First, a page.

Attributes If you are a leader who can be trusted, then those around you will grow to respect you. To be such a leader, there is a Leadership Framework to guide you. BE KNOW DO (US Army, FM 22-100, 1973) BE a professional. Examples: Be loyal to the organization, perform selfless service, and take personal responsibility. BE a professional who possess good character traits. Examples: Honesty, competence, candor, commitment, integrity, courage, straightforwardness, imagination. KNOW the four factors of leadership – follower, leader, communication, and situation.

KNOW yourself. Examples: strengths and weakness of your character, knowledge, and skills. KNOW human nature. Examples: Human needs, emotions, and how people respond to stress. KNOW your job. Examples: be proficient and be able to train others in their tasks. KNOW your organization. Examples: where to go for help, its climate and culture, who the unofficial leaders are. DO provide direction. Examples: goal setting, problem solving, decision making, planning. DO implement. Examples: communicating, coordinating, supervising, evaluating.

DO motivate. Examples: develop moral and esprit in the organization, train, coach, counsel. Goals, Values, and Concepts Leaders exert influence on the environment by three types of actions: The goals and performance standards they establish. The values they establish for the organization. The business and people concepts they establish. Successful organizations have leaders who set high standards and goals across the entire spectrum, such as strategies, market leadership, plans, meetings and reservations, productivity, quality, and reliability.

Values reflect the concern the organization has for its employees, customers, investors, vendors, and surrounding community. These values define the manner in how business will be conducted. Concepts define what products or services the organization will offer and the methods and processes for conducting business. These goals, values, and concepts make up the organization’s “personality” or how the organization is observed by both outsiders and insiders. This personality defines the roles, relationships, rewards, and rites that take place. Roles ad Relationships

Roles are the positions that are defined by a set of expectations about behavior of any job incumbent. H. J. Churned/AWAY. Sherman Jar, (1980) Each role has a set of tasks and responsibilities that may or may not be spelled out. Roles have a powerful effect on behavior for several reasons, to include money being paid for the performance of the role, there is prestige attached to a role, and a sense of accomplishment or challenge . Relationships are determined by a role’s tasks. While some tasks are performed alone, most are carried out in relationship with others.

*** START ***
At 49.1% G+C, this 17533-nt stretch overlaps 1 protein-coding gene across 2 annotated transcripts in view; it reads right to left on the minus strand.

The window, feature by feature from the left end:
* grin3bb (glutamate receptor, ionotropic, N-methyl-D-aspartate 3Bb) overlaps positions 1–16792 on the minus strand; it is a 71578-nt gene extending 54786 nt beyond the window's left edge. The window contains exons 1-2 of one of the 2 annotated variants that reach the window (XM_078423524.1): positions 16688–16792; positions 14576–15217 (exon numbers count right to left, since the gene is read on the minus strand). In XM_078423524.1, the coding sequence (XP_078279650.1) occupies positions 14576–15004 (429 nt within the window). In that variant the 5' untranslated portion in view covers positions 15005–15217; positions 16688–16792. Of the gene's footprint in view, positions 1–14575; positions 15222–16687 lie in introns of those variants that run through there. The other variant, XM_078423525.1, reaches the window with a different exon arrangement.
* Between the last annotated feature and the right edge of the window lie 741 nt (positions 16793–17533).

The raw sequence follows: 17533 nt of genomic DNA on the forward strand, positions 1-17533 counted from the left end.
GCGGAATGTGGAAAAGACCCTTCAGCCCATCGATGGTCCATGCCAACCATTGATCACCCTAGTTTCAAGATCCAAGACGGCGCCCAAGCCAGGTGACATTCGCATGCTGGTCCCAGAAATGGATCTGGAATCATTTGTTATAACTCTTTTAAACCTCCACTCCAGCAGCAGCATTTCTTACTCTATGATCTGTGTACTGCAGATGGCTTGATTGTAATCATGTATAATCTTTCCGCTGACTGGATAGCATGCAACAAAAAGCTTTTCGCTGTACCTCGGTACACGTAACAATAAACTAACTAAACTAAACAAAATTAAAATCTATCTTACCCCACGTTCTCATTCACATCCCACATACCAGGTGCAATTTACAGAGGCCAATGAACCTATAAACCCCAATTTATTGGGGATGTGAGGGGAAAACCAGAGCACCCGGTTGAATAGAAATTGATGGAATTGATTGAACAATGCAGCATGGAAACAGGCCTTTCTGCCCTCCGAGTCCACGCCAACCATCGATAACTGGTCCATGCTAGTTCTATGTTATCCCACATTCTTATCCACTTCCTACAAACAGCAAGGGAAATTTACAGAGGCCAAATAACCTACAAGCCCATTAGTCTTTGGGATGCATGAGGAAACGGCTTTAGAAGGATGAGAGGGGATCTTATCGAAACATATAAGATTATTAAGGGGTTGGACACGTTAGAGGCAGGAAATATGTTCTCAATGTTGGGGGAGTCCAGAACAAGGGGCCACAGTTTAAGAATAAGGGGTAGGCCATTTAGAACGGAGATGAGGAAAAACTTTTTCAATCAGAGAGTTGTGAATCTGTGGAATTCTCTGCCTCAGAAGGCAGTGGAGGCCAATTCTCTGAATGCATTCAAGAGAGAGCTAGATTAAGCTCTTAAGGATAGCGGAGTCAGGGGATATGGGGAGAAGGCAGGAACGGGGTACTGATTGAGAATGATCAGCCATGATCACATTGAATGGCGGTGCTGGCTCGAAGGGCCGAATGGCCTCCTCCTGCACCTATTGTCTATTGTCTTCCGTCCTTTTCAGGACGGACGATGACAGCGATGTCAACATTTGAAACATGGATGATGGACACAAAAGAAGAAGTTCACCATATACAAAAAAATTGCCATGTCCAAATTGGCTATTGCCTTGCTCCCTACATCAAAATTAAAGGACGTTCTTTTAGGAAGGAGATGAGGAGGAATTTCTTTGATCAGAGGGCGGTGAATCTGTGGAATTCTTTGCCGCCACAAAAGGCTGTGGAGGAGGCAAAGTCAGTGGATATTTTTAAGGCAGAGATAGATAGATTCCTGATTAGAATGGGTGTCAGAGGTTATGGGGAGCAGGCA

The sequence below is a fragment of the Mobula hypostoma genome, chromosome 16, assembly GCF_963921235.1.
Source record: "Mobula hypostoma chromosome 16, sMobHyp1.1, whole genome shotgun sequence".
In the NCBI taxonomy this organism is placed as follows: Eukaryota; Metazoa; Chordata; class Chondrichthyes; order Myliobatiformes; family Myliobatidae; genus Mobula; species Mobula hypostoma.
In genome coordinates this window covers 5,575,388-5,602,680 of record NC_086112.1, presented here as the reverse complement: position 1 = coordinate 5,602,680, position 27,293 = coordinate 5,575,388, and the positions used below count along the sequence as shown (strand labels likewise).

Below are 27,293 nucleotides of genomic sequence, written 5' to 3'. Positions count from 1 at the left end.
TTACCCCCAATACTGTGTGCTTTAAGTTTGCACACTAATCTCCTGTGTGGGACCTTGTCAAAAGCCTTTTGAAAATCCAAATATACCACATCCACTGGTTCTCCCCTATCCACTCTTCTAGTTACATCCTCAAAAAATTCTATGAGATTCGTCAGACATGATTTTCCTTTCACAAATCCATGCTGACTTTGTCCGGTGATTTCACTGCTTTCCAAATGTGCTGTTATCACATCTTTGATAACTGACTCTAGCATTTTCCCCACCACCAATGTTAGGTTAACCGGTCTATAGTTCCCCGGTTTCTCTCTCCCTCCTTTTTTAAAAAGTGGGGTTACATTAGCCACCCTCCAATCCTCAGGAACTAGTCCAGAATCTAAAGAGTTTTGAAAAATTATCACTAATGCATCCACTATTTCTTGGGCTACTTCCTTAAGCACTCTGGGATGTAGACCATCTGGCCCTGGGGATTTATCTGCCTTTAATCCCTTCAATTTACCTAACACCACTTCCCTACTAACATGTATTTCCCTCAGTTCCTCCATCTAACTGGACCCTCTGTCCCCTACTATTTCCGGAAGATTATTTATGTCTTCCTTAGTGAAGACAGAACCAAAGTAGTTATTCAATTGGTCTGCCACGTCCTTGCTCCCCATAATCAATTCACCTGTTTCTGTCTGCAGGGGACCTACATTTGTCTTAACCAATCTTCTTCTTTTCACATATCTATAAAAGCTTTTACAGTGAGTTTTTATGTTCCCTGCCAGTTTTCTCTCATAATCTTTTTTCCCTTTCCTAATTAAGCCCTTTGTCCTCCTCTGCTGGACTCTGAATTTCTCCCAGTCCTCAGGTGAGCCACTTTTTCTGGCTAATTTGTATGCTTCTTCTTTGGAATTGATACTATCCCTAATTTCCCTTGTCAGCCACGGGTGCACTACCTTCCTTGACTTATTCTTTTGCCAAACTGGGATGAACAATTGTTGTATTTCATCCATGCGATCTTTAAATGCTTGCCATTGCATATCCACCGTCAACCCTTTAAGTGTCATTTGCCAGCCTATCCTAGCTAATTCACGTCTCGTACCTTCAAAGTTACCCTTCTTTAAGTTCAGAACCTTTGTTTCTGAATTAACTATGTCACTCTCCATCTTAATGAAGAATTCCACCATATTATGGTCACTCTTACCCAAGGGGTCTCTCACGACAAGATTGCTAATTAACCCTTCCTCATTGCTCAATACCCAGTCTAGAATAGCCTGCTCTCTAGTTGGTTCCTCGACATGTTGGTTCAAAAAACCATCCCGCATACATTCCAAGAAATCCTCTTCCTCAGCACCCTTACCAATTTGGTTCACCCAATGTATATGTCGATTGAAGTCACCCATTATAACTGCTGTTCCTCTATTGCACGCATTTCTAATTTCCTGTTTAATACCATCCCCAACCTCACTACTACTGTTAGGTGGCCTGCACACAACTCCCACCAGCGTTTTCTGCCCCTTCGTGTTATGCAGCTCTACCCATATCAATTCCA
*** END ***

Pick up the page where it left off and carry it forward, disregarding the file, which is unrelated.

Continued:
The tasks will determine who the role-holder is required o interact with, how often, and towards what end. Also, normally the greater the interaction, the greater the liking. This in turn leads to more frequent interaction. In human behavior, it is hard to like someone whom we have no contact with, and we tend to seek out those we like. People tend to do what they are rewarded for, and friendship is a powerful reward. Many tasks and behaviors that are associated with a role are brought about by these relationships.

That is, new task and behaviors are expected of the present role holder because a strong relationship was developed in the past, by either that role holder or a prior role older. Culture and Climate There are two distinct forces that dictate how to act within an organization: Culture and Climate. Each organization has its own distinctive culture. It is a combination of the founders, past leadership, current leadership, crises, events, history, and size. This results in rites: the routines, rituals, and the “way we do things. These rites impact individual behavior on what it takes to be in good standing (the norm) and directs the appropriate behavior for each circumstance. The climate is the feel of the organization, the individual and shared perceptions and attitudes of the organization’s members. While the culture is the deeply rooted nature of the organization that is a result of long-held formal and informal systems, rules, traditions, and customs; climate is a short-term phenomenon created by the current leadership.

Climate represents the beliefs about the “feel of the organization” by its members. This individual perception of the “feel of the organization” comes from what the people believe about the activities that occur in the organization. These activities influence both individual and team motivation and satisfaction, such as: How well does the leader clarify the priorities and goals of the organization? What is expected of us? What is the system of recognition, rewards, and punishments in the organization? How competent are the leaders? Are leaders free to make decision?

What will happen if I make a mistake? Organizational climate is directly related to the leadership and management style of the leaders, based on the values, attributes, skills, and actions, as well as the priorities or lack of the leader. Compare this to “ethical climate” the “feel of the organization” about the activities that have ethical content or those aspects of the work environment that constitute ethical behavior. The ethical climate is he feel about whether we do things right; or the feel of whether we behave the way we ought to behave.